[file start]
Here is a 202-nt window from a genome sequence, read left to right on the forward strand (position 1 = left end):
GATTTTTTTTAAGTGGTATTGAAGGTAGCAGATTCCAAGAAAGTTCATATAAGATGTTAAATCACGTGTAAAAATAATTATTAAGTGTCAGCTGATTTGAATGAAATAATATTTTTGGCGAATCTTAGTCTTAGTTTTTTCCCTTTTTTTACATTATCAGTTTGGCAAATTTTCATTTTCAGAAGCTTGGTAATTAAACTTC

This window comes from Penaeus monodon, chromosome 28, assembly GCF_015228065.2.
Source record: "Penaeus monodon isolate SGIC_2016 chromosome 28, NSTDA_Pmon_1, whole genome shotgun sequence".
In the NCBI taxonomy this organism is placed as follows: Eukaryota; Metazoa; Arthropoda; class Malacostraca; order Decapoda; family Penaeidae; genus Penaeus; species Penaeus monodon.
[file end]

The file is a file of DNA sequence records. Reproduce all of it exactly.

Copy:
Here is a 202-nt window from a genome sequence, read left to right on the forward strand (position 1 = left end):
GATTTTTTTTAAGTGGTATTGAAGGTAGCAGATTCCAAGAAAGTTCATATAAGATGTTAAATCACGTGTAAAAATAATTATTAAGTGTCAGCTGATTTGAATGAAATAATATTTTTGGCGAATCTTAGTCTTAGTTTTTTCCCTTTTTTTACATTATCAGTTTGGCAAATTTTCATTTTCAGAAGCTTGGTAATTAAACTTC

This window comes from Penaeus monodon, chromosome 28, assembly GCF_015228065.2.
Source record: "Penaeus monodon isolate SGIC_2016 chromosome 28, NSTDA_Pmon_1, whole genome shotgun sequence".
In the NCBI taxonomy this organism is placed as follows: Eukaryota; Metazoa; Arthropoda; class Malacostraca; order Decapoda; family Penaeidae; genus Penaeus; species Penaeus monodon.